The national research data networks can – using so-called DAS or SoP technology – serve as sensors for monitoring earthquake zones, volcanoes or oceans.
The new EU-funded project, SUBMERSE (SUBMarine cablEs for ReSearch and Exploration) has started. It aims to utilise existing submarine telecommunication cables already in use for networking the research and education community as sensors to monitor the Earth systems, e.g. volcanoes and earthquakes or the ocean. In particular, existing submarine cables of the respective national research and education data networks (NREN) will be used for this purpose. As they can be used in a new way, the project not only avoids the need for extra hardware under the sea, but also improves the return on existing investments.
24 partner institutions
Coordinated by the European Future Innovation System (EFIS) Centre, 18 direct partner institutions are working together, including the GFZ German Research Centre for Geosciences; five institutions are affiliated and one is associated. During the 36-month project, they will cooperate closely with the diverse research communities who intend on using the data. The project started on 1 May 2023. It is funded by HORIZON Europe's €10 million programme "R&D for the next generation of scientific instrumentation, tools and methods".
Shared data service and research results
The aim is to jointly design and build a data service and thereby creating a highly collaborative environment where data is generated by and for all parties. In this way, SUBMERSE goes beyond the traditional model of supporting and facilitating global research and education with infrastructure, to an environment where project partners and research communities together generate and share research from that infrastructure for multiple purposes.
Basis: Proven use of fibre optic cables as sensors
The basis for this project is the pioneering work of National Research- and Education Networks and their partners from universities, research institutes and industry in parts of Europe over the last five years, demonstrating the principal usability of submarine fibre optic cables to monitor different subsystems of the Earth for use cases in the geosciences, oceanography and marine biology. The methods and technologies used have varied. However, two techniques have shown particular promise in terms of the detail and scalability of their deployment: Distributed Acoustic Sensing (DAS) and State of Polarisation (SoP).
In DAS, the optical fibres are used as strain sensors: They are deformed by movements of the subsurface and the transmitted signals are distorted. From the analysis, information about the movement of the Earth can be derived and both earthquake waves and processes in the water column above the ground can be recorded. Similarly, with SoP, the change in polarisation, i.e. a certain property of the light transmitted through the cables, can be used to learn something about the deformation of the cable. DAS offers high spatial resolution of a few metres, but a limited range of about 100 kilometres, while SoP can also be used transoceanically, but the location of the deformation can only be determined very roughly.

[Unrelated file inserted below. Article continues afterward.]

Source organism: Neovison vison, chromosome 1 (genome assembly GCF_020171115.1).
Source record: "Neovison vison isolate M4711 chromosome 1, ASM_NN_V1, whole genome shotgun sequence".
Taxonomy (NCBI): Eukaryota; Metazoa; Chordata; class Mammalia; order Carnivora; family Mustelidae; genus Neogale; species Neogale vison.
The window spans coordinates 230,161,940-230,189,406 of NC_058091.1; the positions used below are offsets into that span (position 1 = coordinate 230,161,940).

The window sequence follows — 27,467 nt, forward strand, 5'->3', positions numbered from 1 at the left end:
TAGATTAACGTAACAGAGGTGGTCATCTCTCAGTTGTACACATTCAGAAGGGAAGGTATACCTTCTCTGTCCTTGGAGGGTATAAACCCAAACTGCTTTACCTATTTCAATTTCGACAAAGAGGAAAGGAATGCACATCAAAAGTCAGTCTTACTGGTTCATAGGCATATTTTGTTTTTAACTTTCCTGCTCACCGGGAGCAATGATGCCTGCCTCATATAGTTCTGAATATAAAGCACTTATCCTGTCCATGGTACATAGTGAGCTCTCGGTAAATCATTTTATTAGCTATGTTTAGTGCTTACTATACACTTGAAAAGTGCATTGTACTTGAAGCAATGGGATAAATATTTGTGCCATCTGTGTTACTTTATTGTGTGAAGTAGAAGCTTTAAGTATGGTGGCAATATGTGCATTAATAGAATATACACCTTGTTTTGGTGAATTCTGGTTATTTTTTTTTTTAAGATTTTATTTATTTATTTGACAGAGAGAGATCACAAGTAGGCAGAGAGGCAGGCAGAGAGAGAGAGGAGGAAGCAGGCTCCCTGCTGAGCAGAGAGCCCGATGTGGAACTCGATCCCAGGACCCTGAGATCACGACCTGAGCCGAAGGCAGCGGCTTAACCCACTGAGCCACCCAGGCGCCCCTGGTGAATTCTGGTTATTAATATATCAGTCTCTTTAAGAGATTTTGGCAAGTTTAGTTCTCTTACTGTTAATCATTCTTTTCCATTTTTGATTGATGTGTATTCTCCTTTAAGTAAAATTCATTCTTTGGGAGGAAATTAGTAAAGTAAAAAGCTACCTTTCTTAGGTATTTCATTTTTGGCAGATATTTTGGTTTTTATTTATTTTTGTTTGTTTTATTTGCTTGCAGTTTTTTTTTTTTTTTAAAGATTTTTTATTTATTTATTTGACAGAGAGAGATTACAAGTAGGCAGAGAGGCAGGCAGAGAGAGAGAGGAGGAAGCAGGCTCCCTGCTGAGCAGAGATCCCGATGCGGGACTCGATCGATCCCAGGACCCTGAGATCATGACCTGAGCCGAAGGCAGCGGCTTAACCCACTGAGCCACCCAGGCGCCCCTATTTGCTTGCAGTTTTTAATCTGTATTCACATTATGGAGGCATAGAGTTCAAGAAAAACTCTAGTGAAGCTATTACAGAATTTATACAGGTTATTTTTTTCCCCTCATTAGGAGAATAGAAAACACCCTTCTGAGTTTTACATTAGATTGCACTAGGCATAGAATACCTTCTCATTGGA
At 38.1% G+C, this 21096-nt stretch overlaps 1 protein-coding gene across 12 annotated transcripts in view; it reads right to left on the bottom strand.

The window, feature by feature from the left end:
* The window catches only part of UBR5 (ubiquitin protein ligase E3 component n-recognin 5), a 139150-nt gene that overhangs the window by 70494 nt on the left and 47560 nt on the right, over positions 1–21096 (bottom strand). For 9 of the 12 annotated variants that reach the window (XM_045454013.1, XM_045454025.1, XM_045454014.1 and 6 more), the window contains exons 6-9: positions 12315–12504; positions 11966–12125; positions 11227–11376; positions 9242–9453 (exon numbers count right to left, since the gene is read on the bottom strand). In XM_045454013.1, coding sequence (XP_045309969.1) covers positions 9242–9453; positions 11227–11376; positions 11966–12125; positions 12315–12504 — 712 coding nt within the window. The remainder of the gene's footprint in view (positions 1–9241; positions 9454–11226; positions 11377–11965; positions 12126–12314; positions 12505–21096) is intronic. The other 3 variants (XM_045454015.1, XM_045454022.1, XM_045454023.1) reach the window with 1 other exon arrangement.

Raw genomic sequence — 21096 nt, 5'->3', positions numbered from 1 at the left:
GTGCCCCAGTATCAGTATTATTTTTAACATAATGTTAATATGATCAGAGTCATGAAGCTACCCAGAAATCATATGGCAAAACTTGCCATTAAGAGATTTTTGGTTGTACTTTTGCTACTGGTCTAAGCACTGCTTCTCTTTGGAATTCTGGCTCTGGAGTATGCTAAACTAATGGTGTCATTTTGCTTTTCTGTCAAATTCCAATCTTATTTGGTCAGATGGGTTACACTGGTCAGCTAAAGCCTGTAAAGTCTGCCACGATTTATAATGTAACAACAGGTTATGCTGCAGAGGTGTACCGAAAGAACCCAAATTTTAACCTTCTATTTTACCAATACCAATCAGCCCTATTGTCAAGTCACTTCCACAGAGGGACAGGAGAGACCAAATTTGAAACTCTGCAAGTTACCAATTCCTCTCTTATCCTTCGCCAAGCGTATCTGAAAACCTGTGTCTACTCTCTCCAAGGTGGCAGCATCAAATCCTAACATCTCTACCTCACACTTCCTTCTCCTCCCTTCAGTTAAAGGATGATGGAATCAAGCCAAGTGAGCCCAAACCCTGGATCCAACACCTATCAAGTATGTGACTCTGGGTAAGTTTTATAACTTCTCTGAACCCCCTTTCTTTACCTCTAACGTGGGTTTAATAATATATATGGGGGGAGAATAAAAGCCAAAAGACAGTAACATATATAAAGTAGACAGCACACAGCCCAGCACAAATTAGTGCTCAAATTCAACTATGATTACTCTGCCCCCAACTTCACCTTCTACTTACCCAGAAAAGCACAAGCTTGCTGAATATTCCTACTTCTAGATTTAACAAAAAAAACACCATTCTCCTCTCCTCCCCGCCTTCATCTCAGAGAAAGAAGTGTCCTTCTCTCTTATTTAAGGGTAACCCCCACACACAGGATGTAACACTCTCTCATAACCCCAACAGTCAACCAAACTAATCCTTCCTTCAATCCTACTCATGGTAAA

The principle usability of both approaches for use cases in the geosciences, oceanography and marine biology has been demonstrated in pilot studies. The geographic locations where experiments have taken place, the length of experiments, the types of technologies used, and technological readiness levels of those technologies used vary substantially from country to country.
Next step: Making data available to science, civil society and industry
The level of technological development and cooperation between infrastructures associated with this field is now mature enough to aim for the next paradigm change: making data available from continuous observations on multiple existing submarine optical fibre telecommunication cables, using a standardised technological configuration, at a continental scale, available to the wider scientific community, civil society, and industry.
The SUBMERSE project seeks to create and deliver a pilot activity which would serve as a blueprint for continuous monitoring upon many more cables in the future, which would lead to the opening of new market opportunities and the demonstration of methods to maximise the output of investments in research infrastructures, by using the by-products of their operations for the purposes of new scientific research. This would lead to the integration of established regional and national research infrastructures made accessible though unified data portals, thereby enabling world-class European research not possible before.
SUBMERSE Project Coordinator, Carmela Asero of EFIS, adds:
“All partners are excited to begin work on this highly innovative project. We have an opportunity here to do something really quite amazing, making use of existing infrastructure to provide a world of new data and, together with the research communities making use of this data, potentially make new discoveries!”
Project work at the GFZ
Frederik Tilmann, head of Section 2.4 Seismology, is the head of the project's GFZ activities. The GFZ leads work package 3 on use cases and coordinates the task on the geoscientific use of the cables. In particular, methods for localising earthquakes using the acquired data will be developed and implemented at the GFZ. In addition, contributions are being made to calibrate the data using conventional ocean floor sensor technology.
Further information on the project partners and the planned working packages can be found soon on the project website: